This time last year the name Isis was better known as that of the ancient Egyptian goddess of fertility rather than a group of jihadist fighters engaged in extreme violence and instilling fear even by the bloody standards of Syria’s savage civil war.
Those following events in the region certainly know about the Islamic State of Iraq and Syria now. This extension of al-Qa’ida has emerged as the most powerful and effective among the rebels fighting Bashar al-Assad’s regime. Heavily armed, with a sizeable contingent of foreign jihadists, it had overrun some of the most well-defended of the regime’s military bases. And, at the same time, it had killed or driven out much of what was left of the moderate opposition.
Isis now also provides the shock troops of a resurgent al-Qa’ida in Iraq, leading the offensive in Anbar province and capturing large parts of Falluja and Ramadi, places synonymous with the insurgency against US forces during the occupation. Such is the worry about this that the US had rushed over Hellfire missiles and drones, with Prime Minister Nouri al-Maliki asking for more.
Back in northern Syria last autumn, after a break of several months, I was taken aback by the sheer dominance of Isis. It had supplanted Jabhat al-Nusra as the leading Salafist group, taking over towns, imposing the harshest form of Sharia law, commandeering aid distribution and using food to spread its influence.
At the time, however, they were in temporary retreat. The Syrian regime had crossed Barack Obama’s “red line” by the use of chemical weapons at Ghouta; air strikes were imminent and Isis was convinced that the US would take the opportunity to have a swipe of Tomahawks at them as well. We saw them moving their men, weapons and hostages away for their bases, in some instances all the way to Iraq.
The American military action did not, of course, take place. We watched the same convoys return and, in the time since then, expand their fiefdom in Syria, mainly at the expense of other rebel khatibas, or brigades, rather than the regime. At the same time, their presence in Anbar, where they are fed and watered and through which they got a lot of their supplies, had grown rapidly with the blessing of Ayman al-Zawahari, the successor of Osama bin Laden, with whom they have had an uneasy relationship at times in the past.
But are we, in fact, seeing a major strategic mistake by Isis? Have they overreached themselves? Occupying cities, as they are doing in Anbar, may be of symbolic value and generate publicity, but they are taking, and will continue to take, heavy casualties, especially in a conflict where state forces are prepared to accept a high level of collateral civilian casualties in carrying out ground and air assaults.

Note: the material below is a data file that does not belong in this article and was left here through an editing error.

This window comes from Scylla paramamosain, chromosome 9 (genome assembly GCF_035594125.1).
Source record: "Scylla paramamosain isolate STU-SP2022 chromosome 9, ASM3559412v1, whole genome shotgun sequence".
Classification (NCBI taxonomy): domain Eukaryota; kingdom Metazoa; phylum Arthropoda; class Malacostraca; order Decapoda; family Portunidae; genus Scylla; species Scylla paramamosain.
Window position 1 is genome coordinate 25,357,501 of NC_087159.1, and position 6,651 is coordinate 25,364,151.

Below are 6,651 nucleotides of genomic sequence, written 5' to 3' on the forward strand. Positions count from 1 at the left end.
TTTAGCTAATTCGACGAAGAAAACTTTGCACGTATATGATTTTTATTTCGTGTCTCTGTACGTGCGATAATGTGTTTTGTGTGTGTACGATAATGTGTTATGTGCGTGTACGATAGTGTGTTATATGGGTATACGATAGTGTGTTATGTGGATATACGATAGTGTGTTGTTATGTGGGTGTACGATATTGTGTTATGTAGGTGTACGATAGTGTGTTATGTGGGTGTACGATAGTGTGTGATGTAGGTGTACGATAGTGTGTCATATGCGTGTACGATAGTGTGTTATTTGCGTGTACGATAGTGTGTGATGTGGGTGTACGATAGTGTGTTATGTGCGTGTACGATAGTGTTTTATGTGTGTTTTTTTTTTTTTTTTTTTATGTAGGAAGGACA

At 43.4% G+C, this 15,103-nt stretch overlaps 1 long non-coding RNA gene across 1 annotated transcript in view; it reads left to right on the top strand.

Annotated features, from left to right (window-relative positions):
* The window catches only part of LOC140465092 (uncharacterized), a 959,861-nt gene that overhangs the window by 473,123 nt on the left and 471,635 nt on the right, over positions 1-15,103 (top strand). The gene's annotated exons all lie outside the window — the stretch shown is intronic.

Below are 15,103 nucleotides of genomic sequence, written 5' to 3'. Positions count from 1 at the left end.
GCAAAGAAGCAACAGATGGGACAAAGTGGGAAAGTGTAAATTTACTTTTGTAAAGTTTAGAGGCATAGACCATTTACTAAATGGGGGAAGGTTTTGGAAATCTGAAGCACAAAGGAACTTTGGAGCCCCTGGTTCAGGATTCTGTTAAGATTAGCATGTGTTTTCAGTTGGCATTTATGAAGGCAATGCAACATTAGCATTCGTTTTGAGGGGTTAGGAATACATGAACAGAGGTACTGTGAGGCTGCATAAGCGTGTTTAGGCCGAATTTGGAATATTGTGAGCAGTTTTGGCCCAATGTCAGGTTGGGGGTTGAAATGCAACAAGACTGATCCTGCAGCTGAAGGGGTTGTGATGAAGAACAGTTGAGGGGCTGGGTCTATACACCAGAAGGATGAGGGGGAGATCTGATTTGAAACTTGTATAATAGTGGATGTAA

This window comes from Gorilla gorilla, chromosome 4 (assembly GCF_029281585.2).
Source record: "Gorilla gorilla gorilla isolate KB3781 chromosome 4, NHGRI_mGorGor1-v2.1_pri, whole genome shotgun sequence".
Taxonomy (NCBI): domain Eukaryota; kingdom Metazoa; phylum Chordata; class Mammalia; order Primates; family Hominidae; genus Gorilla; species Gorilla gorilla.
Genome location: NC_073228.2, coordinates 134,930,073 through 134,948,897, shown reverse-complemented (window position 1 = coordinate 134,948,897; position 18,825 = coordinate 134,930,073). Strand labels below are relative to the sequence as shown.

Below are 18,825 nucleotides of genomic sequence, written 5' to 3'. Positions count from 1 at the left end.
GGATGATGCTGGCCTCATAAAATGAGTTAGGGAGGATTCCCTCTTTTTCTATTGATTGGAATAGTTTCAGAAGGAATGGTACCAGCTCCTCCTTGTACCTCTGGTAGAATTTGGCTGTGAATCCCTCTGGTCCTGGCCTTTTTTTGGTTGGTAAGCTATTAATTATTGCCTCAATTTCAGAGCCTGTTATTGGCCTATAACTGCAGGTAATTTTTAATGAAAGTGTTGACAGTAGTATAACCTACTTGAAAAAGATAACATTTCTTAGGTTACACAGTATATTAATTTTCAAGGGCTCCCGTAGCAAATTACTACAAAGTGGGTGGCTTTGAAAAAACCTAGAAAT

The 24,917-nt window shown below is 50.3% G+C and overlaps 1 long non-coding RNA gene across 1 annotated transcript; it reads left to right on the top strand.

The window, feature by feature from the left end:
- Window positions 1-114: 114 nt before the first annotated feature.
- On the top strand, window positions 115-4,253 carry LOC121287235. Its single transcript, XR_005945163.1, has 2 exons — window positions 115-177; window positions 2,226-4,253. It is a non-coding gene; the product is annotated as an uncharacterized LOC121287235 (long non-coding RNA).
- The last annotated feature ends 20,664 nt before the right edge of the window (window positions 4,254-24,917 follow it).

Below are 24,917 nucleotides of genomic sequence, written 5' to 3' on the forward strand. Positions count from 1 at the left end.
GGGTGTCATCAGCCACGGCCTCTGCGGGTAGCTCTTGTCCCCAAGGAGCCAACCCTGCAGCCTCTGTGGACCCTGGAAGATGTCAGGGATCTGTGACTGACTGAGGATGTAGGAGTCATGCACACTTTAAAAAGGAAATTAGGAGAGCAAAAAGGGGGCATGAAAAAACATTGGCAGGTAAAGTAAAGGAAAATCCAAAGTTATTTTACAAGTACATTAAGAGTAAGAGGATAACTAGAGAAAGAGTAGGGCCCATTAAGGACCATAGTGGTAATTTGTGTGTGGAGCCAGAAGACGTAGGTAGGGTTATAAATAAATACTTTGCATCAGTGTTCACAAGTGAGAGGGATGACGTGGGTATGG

Isis has been forced to reinforce its fighters in Anbar from those in Syria. But there, for the first time since they began to hold sway, the group has been attacked by the rebels they had previously marginalised. The first reports of these could be treated with a degree of scepticism; these groups had been long on talk and short on military muscle in the past. But fighters I have spoken to in the more credible of these khatibas insist that they are taking the fight to Isis and will continue to do so.
This has been lent credence by an unprecedented exposure of weakness from Isis itself. They have complained of betrayal by fellow fighters in the jihad, of being stabbed in the back, their members have been killed, taken prisoner. If this continues, came the warning, they will leave Aleppo allowing the regime to retake the half of the city currently outside its control.
There have been at least a half-dozen places where Isis has come under fire. The Syrian Opposition Council, a cobbled together umbrella group of those in the “mainstream” opposed to President Assad, has been emboldened enough to declare that the Free Syrian Army, its military arm, will prosecute the campaign against “al-Qa’ida, which is a threat to the Syrian people and humanity as a whole”.
A sustained campaign both sides of the border will certainly weaken Isis and al-Qa’ida. But there are caveats. In Iraq, the Americans need to use their new leverage with Mr Maliki and his Shia-centred government to address the justified resentment in the Sunni communities at his policies which the Islamist extremists have exploited. The tribal militias will have to be reactivated and paid, which Baghdad has ceased doing.
In Syria there are doubts on just how long the other rebels would be able to maintain pressure on Isis. The second most powerful Islamist brigade, the Al Nusra Front, has so far remained “neutral” in this battle. It will be highly important which way they go. It has a far larger proportion of Syrians, rather than foreigners, in their ranks than Isis – young men who, the people in Aleppo and Idlib believe, can be assimilated back into society if and when the current madness ends.
Then there is the issue of whether President Assad’s forces would seek to take advantage of the situation to push forward? If they do so, the rebels may decide to patch over their differences to face the threat. Would the Russians, with their own problems with Islamist terrorism, try to stop the regime it sponsors from taking such action?
Lastly, with the battle lines being redrawn, Geneva II, the face-to-face talks between the Damascus regime and the opposition scheduled for later this month, may not be just a talking shop, as some have feared, but an opportunity to form alliances. Isis, and the need to deal with them, may provide the first hesitant steps towards peace sometime in the future.